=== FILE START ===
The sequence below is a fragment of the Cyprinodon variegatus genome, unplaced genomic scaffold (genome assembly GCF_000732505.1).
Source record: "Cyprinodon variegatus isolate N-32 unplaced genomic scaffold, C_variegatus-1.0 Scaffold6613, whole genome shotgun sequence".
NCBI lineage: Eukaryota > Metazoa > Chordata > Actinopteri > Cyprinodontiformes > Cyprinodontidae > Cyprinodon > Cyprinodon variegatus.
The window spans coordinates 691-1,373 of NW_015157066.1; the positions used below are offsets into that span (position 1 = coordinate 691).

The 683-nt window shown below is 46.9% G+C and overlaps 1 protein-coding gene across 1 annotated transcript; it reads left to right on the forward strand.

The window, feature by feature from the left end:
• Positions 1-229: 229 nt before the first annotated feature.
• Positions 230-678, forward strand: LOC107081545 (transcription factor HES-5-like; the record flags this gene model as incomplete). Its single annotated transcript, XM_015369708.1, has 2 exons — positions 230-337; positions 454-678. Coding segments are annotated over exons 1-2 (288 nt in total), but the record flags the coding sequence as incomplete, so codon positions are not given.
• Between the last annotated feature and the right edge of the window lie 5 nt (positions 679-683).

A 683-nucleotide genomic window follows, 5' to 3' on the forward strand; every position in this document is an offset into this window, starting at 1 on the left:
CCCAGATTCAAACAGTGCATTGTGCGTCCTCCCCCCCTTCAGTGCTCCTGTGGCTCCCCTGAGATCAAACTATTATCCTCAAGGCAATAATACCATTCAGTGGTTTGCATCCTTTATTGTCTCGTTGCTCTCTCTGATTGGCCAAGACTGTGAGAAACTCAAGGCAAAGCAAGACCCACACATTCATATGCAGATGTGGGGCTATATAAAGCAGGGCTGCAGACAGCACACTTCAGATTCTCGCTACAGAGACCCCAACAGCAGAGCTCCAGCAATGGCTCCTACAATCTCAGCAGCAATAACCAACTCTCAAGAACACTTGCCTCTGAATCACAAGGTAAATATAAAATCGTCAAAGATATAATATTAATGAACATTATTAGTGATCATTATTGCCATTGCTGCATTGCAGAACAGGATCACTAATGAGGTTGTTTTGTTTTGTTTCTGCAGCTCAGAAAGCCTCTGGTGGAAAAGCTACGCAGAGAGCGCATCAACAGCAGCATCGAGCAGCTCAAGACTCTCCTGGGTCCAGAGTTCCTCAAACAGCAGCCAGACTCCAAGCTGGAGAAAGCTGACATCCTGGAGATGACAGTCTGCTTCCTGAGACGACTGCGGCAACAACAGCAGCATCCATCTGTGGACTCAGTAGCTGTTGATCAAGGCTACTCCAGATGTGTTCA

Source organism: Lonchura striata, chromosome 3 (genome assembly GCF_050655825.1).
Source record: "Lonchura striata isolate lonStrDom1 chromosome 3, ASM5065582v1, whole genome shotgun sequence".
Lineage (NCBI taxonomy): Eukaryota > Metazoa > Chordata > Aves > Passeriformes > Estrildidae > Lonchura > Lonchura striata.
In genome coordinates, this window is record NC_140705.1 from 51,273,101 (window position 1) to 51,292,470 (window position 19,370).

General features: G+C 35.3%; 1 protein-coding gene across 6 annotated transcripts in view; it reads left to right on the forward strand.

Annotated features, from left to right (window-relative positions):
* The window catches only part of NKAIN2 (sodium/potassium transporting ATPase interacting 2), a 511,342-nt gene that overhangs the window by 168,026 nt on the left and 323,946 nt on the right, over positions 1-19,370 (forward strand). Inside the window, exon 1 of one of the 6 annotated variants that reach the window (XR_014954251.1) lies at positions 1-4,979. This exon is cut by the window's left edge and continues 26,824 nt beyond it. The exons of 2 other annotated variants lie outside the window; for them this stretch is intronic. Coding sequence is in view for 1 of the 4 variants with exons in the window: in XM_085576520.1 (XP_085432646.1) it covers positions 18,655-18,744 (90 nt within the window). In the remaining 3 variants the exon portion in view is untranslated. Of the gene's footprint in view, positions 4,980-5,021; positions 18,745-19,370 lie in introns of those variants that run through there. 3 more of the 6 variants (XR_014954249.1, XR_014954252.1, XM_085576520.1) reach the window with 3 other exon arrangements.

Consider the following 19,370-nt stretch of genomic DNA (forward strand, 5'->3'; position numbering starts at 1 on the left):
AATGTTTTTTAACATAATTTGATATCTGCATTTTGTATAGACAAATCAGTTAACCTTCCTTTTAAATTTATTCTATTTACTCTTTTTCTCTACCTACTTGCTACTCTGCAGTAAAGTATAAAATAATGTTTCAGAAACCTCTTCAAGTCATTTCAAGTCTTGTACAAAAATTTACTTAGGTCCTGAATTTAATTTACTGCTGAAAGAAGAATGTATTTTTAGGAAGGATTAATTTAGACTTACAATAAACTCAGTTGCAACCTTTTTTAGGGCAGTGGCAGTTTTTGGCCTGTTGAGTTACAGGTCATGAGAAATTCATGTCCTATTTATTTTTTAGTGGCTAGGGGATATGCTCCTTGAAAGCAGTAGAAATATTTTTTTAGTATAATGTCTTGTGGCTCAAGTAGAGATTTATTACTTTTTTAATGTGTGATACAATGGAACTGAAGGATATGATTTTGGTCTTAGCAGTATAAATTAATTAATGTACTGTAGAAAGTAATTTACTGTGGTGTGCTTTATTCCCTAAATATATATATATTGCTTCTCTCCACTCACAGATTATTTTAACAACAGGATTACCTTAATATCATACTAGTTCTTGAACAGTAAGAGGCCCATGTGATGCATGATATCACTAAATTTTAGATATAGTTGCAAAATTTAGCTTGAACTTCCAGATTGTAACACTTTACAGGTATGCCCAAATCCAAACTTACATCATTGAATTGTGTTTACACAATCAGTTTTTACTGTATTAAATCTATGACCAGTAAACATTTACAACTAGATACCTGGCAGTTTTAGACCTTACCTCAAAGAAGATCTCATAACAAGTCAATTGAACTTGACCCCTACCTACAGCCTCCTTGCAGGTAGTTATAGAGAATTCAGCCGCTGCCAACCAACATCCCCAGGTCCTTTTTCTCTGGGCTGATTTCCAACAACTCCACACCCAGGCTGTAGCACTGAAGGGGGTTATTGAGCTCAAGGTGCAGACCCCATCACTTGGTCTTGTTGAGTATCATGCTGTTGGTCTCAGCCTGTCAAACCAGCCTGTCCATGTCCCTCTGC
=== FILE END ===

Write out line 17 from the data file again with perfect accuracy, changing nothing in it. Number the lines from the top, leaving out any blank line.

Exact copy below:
Annotated features, from left to right (window-relative positions):